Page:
Tamás Paár paar.tamas at gmail.com
Fri Apr 24 17:47:15 CEST 2015

Tisztelt Listatagok,
Szeretném figyelmükbe ajánlani a PPKE BTK és az MTA BTK FI szervezésében
megvalósuló The Registers of Philosophy I. konferenciát. Angol leírását és
a részleteket lásd alább, illetve csatolva.
A konferencia Facebook-eseménye:
Paár Tamás

Our aim is to foster the research of writing/speaking styles in philosophy
as well as to explore the relationship of philosophy, literature and
rhetoric. By doing this we hope to broaden the actually available styles
for philosophers by drawing their attention to various alternatives to
regular styles practiced in journals.
We plan two further occasions in Autumn 2015 and Spring 2016 to elaborate
the theme.

Jon Stewart has recently argued in his book The Unity of Content and Form
in Philosophical Writing (2013) that the style of contemporary philosophy –
particularly in its Anglo-American version – is extremely impoverished.
This homogeneity, according to Stewart, has its roots in the scientific
model of philosophy and philosophical writing, in the philosophy of
language that was popular in the beginning of the last century and in the
fact that during the professionalization of philosophy a particular mode of
writing proved to be the most useful one. Noting the deep similarities of
current philosophical pieces would of course not cause any surprise – but
Stewart went on to argue that this kind of uniformity in philosophical
writing causes much harm to philosophy itself. The standardization not only
makes some thoughts to be only ineffectively expressible in philosophy, but
shifts the attention of courses both at undergraduate and graduate level to
the regular type of philosophical texts. Irregular genres or styles are
left out from the curriculum at many places, their own characteristics and
the messages encoded in philosophical styles do not gain attention. ‘By
insisting on a single form of writing – Stewart emphasized –, professional
philosophy implicitly imposes a certain notion about how to read
philosophy.’ The ability to read some classics is fading away. And works
falling outside of the scope of the writing which people are now accustomed
to are deemed to be unphilosophical, lacking rigor and therefore
Nevertheless one might argue that even nowadays various philosophical
genres and styles are flourishing, and not only in continental philosophy.
Philosophical novels and poems are being published, philosophy is present
in theatres and cinemas, not to mention the different web pages that are
dedicated to philosophical topics. Even analytic writings do not always use
the same style. Furthermore, as Keith Allen noted in his review of The
Unity of Content and Form in Philosophical Writing, ‘Stewart’s selection of
case studies to illustrate the diversity of forms that philosophical
writing can take raises interesting questions about when it is appropriate
to describe a work as a work of philosophy.’
Now how uniform really is today’s philosophy? Is the homogeneity of styles
dangerous for philosophy itself? What are the themes that only fit well
with some genres or styles? What is the exact connection between content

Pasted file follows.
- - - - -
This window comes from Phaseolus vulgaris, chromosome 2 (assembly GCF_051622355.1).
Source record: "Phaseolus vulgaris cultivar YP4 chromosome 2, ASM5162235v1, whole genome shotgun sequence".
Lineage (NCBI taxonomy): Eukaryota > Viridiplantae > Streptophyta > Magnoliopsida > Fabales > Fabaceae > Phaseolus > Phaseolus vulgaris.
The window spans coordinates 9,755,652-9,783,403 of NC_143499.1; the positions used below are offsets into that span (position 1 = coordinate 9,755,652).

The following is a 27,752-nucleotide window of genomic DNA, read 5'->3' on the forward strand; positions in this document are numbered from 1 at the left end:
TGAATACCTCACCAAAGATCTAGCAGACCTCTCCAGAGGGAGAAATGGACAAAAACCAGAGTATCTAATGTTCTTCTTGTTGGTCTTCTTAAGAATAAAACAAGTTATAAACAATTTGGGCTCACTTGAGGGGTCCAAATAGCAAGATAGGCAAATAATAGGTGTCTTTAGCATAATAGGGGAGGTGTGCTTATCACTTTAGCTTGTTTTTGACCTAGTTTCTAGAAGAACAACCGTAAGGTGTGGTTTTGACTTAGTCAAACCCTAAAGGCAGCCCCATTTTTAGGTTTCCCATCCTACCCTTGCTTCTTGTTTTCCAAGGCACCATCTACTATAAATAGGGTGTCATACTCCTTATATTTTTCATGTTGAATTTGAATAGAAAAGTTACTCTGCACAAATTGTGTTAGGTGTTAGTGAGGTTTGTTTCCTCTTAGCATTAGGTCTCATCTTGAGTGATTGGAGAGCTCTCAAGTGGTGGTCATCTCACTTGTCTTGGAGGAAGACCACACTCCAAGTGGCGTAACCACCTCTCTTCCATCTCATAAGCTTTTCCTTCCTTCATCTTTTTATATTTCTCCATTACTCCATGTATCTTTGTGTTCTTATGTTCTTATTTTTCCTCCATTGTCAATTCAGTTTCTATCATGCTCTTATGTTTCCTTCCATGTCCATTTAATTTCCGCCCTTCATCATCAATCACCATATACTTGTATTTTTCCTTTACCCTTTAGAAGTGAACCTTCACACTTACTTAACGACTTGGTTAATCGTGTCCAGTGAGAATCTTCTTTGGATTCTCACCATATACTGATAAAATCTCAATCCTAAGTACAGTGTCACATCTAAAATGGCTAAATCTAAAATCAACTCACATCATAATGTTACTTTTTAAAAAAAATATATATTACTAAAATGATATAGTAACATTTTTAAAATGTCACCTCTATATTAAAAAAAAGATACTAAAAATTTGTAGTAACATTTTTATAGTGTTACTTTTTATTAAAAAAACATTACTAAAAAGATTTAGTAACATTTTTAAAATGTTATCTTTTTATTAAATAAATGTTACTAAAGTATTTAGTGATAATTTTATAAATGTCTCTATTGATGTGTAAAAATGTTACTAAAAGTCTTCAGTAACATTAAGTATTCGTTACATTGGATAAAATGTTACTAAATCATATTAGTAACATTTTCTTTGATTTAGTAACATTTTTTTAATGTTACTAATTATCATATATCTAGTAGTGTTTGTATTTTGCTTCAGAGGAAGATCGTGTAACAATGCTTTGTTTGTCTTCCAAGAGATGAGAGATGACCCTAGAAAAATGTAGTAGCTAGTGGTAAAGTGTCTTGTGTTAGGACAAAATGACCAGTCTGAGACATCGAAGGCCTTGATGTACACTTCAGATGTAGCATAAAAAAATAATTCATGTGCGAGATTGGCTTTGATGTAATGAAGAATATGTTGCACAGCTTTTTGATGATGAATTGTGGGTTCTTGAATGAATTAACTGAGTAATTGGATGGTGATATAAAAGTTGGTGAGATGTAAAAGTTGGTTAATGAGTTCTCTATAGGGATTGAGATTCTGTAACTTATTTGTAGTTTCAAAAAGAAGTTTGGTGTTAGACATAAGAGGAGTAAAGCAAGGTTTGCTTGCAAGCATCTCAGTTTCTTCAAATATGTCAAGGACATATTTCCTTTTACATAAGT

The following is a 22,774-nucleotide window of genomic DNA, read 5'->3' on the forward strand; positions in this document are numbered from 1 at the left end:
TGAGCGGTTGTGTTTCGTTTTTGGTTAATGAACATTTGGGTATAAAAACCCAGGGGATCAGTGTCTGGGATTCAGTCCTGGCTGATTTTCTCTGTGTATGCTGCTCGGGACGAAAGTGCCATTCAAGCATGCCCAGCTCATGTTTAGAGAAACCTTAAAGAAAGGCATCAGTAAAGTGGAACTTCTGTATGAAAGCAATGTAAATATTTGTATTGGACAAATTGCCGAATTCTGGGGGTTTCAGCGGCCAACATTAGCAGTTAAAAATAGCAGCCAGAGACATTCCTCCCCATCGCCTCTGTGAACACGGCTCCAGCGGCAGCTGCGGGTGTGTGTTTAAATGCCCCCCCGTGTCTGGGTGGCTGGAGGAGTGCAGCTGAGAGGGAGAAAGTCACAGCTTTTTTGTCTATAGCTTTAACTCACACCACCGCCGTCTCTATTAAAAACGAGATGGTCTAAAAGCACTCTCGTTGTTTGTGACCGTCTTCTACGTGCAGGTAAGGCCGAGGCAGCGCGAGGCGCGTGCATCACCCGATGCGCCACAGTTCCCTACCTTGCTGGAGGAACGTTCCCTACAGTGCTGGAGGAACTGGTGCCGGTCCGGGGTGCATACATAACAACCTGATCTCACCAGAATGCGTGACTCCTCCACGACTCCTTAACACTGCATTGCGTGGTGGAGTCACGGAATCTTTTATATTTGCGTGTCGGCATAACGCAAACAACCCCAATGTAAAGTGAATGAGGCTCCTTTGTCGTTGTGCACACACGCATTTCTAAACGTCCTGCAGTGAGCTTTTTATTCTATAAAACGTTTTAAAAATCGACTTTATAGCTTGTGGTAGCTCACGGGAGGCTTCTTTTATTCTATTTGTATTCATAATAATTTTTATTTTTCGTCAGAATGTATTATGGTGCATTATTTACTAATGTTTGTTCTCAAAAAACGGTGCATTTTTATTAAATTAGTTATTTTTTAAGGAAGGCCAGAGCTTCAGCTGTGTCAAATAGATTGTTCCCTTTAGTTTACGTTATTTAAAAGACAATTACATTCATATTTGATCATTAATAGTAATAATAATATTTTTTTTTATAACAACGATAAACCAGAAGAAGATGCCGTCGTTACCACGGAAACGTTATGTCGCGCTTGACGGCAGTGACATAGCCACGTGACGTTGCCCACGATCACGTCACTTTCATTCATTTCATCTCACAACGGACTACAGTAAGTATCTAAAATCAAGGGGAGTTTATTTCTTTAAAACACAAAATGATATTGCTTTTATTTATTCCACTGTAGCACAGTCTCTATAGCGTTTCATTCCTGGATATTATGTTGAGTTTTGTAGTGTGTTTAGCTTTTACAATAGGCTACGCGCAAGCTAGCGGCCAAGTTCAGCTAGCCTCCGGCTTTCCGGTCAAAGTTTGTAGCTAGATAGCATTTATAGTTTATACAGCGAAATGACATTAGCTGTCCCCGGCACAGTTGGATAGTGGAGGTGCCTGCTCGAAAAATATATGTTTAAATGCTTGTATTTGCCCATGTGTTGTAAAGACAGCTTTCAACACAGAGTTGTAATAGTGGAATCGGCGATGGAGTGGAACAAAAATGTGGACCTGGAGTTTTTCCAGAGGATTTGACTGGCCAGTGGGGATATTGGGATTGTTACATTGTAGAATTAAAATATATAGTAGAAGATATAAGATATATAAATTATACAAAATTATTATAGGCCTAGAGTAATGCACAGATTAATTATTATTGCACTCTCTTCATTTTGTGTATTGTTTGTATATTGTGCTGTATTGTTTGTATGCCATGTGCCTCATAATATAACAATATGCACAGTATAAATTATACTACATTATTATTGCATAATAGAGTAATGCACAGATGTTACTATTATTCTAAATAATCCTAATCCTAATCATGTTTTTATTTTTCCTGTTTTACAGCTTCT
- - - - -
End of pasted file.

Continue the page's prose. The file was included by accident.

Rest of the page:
and form? Should philosophers pay attention to genres practiced outside of
academia? The aim of our series of conferences is to investigate these
questions and more. We would like to look at the problems of content and
form in philosophy both from historical and contemporary perspectives, from
the viewpoint of analytic and continental philosophy as well as from the
standpoint of styles that fall outside the scope of academic philosophy.
Stewart claimed that questions of form, genre and style should be
entertained not only at the literature departments but by professional
philosophers too. As he argued: ‘To read philosophical texts as literature
is to miss the specifically philosophical meaning that they contain.’ We
would like to give a joint occasion for both of these disciplines to
discuss the problems introduced above. Like Stewart, we would like to bring
philosophers to the perils of conformity, to explore the various forms and
the diverse ways of not only writing, reading and interpreting philosophy
but teaching, discussing, presenting, popularizing or doing it.

VENUE: Pázmány Péter Catholic University
1088, Budapest, Mikszáth Kálmán tér 1., room 218


9:45 – Opening remarks
10:00 – Keynote address
J.D. MININGER: The Style Unto Death: Meditations on Untimely Late Style in
10:50 – Commentary by GÉZA KÁLLAY
11:10 – Discussion

11:30 – 13:00 – Lunch break

13:00 – TIBOR BÁRÁNY: The Unity of Form and Content in Philosophy and the
Principle of Expressibility
13:20 – DAVID WEBERMAN: A False Dilemma: Philosophy is Either Argument or
Mere Poetry
13:40 – ZSOLT BAGI: Styles in Philosophy. On the Possibility of a
Phenomenology of Language
14:00 – Discussion

14:30 – 15:00 – break

15:00 – ZSOLT ALMÁSI: Francis Bacon's Confession of Faith and Experimental
15:20 – FERENC HÖRCHER: Autobiography as Philosophy: the Case of Vico and
15:40 – Discussion

16:00 – 16:20 – break

16:20 – THOMAS ROONEY: Philosophical Genres in the Writing Classroom
16:40 – LÁSZLÓ NEMES: The Philosophical Café as Philosophy
17:00 – Discussion
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